The crazy thing over the past three months has been just how much our household driving has been reduced.  For April, May, and June my driving is down 82%, 83%, and 54% respectively.  This takes into account that we have been using the Nissan Leaf for almost 100% of our local and regional trips.  So much so that my wife sold her car to her brother.  Talk about savings.  Plus, there is so much more space in the garage now.

May 2020 Solar Production and EV Efficiency

To paraphrase Dickens, it was the best of times—most electricity generated via my solar photovoltaic array every—and it was the oddest of times—all of my household’s driving total a little more than 150 miles.

First, my household’s solar photovoltaic array generated more than 900 kWh of clean, green electricity:

May 2020 Solar

The interesting thing is that back half of this May was kind of gray.  There was a week span—easy to see on the daily production bar chart—where the sun did not poke through a low level of clouds.  Things picked back up at the end of the month to push the monthly production over 900 kWh.  My hope is that June can come in at more than 1,000 kWh.

In terms of production versus consumption, we ended up “net positive” just over 400 kWh.  This I a good number in and of itself, but it is even better considering that it represents my household’s entire energy usage.  Due to coronavirus we have had two people working from home full time, two kids attending school from home, my sister-in-law living with us while she is between jobs, and cooking all of our meals at home.  There has been very little energy “leakage” save for ordering pizza in one night because my sister was craving the most Iowa thing of all time—taco pizza from Casey’s.  Yes, pizza from a gas station is a big deal for some reason.  I do not get it, but I was not born here.

On the opposite spectrum is my driving in the Nissan Leaf.  For the month, almost our entire household’s driving came to just under 155 miles at an average efficiency of 6.0 miles per kWh.  Compared to my truck, I saved ~181 pounds of carbon dioxide from being emitted assuming that I pulled the electricity from the grid at an average carbon intensity for my service region.  This month I made sure to plug my Nissan Leaf—all told twice—during the height of the mid-day sun when my solar array was pumping out the watts.  Running on that funky yellow sun, baby!

The crazy thing right now is the sheer reduction in driving.  Just my driving, not including my wife’s driving, is down ~82% in April and ~83% in May.  As we are both working from home and not shuttling the children to activities our driving is down double or more whatever total mileage I have avoided driving.  That is a crazy reduction in such a short period of time.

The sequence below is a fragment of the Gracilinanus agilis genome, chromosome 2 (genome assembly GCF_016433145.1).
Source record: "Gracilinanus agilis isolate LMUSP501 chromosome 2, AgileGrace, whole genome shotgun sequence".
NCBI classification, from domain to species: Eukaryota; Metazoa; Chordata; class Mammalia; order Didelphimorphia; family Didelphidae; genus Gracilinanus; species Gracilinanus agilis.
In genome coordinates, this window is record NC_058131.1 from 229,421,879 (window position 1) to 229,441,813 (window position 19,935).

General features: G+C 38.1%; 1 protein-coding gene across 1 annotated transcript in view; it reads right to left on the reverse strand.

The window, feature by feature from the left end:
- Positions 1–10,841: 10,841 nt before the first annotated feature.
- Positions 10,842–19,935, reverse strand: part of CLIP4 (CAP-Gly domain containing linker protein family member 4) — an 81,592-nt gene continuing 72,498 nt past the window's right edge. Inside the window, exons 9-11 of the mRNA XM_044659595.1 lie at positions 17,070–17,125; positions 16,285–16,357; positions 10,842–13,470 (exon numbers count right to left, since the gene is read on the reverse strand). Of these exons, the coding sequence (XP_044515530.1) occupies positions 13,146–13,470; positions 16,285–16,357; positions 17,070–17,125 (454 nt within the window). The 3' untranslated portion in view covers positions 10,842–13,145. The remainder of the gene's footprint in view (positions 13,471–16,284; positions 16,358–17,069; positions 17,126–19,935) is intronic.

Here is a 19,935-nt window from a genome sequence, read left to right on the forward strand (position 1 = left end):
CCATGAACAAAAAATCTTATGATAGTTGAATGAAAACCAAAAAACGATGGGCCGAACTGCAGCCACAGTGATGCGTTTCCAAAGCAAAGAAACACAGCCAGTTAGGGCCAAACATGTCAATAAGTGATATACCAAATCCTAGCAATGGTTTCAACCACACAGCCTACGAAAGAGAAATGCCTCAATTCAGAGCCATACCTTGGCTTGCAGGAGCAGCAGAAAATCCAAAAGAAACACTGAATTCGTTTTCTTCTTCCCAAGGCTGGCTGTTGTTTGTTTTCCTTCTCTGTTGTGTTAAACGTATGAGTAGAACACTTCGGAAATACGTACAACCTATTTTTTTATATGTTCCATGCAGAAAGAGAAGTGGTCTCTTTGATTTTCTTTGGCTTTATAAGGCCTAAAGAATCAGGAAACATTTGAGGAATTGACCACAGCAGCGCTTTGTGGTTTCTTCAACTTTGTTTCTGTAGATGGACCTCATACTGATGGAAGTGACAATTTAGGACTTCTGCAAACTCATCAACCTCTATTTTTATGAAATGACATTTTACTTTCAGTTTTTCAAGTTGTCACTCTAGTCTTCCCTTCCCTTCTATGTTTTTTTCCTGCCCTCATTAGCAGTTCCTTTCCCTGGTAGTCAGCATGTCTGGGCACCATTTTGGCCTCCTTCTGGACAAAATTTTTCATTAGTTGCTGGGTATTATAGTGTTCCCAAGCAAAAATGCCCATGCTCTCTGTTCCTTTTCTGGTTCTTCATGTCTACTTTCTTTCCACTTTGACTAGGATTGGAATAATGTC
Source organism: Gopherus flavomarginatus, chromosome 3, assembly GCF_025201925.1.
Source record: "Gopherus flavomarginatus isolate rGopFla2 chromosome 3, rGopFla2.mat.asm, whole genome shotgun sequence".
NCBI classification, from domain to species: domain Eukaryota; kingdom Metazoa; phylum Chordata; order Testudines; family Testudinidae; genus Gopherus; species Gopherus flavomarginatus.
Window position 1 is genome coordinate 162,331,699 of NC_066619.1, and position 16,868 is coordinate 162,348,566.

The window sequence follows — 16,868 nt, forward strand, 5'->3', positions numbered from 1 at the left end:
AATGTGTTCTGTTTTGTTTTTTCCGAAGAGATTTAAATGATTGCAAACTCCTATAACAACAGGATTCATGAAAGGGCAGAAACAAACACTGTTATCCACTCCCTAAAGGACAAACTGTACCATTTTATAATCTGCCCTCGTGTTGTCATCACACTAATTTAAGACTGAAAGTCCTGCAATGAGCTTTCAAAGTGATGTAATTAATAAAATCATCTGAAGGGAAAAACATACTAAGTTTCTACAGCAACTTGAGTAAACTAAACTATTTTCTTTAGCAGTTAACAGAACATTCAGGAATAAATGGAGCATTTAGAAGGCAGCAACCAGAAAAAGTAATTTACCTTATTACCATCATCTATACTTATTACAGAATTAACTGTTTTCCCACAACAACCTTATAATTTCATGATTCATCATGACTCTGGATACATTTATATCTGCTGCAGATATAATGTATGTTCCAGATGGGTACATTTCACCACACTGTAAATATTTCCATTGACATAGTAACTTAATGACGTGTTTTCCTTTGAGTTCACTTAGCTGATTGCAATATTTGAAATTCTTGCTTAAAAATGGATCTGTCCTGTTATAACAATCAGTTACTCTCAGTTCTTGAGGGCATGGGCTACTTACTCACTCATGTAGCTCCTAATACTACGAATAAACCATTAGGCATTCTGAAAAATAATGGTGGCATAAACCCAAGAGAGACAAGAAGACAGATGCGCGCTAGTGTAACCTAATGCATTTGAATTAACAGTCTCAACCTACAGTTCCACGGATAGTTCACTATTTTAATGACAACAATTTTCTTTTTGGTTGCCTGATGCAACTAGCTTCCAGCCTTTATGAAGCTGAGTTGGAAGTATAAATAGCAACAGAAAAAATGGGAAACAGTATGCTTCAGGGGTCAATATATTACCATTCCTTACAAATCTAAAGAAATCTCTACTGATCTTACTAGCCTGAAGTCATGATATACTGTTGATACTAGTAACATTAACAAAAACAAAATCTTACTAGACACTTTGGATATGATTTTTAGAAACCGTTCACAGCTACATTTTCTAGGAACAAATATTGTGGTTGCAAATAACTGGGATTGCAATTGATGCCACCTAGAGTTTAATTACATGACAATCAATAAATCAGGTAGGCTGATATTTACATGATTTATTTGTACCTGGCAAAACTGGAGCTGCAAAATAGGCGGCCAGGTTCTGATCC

Onward to June.  Stay safe out there.

April 2020 Solar PV Production…the Most Ever

My solar photovoltaic array’s production for April 2020 was the most my system has ever produced:

April 2020 solar

All right, this is less a function of any solar intensity and more a result of my adding an additional eight panels to my array at the end of 2019.  Nevertheless, over 840 kWh of clean, green electricity is a nice month.

The story gets better.  The delta between my system’s production and consumption was 396 kWh “in the black” meaning my home was better than net zero.  It was net positive electricity for the month of April.  I still have to do something about my home’s natural gas fired water heater and furnace.  Coronavirus has kind of put a dampener on any major purchases for the moment.

As expected, we did not drive very much at all this month.  I took the Nissan Leaf out for 115.0 miles at an average efficiency of 5.7 miles per kWh.  This represents 20.2 kWh of energy usage and a carbon emissions savings of ~133 lbs versus driving my truck assuming that all of my electricity was pulled from the grid.  Which, as I noted above, my household was quite positive this month when it came to electricity production.

Those 115 miles represent almost all of the driving for my entire household for the month of April save for a couple of trips in our ICE vehicles that we took to keep the fluids moving.  After this “adventure” we might consider paring down our personal vehicle fleet.

What is crazy about this whole not driving thing is the cumulative impact of not driving.  As of today my wife and I have worked from home for 31 work days.  Using an average miles per day of 22 we have avoided driving ~1,364 miles between the both of us just by not going to work.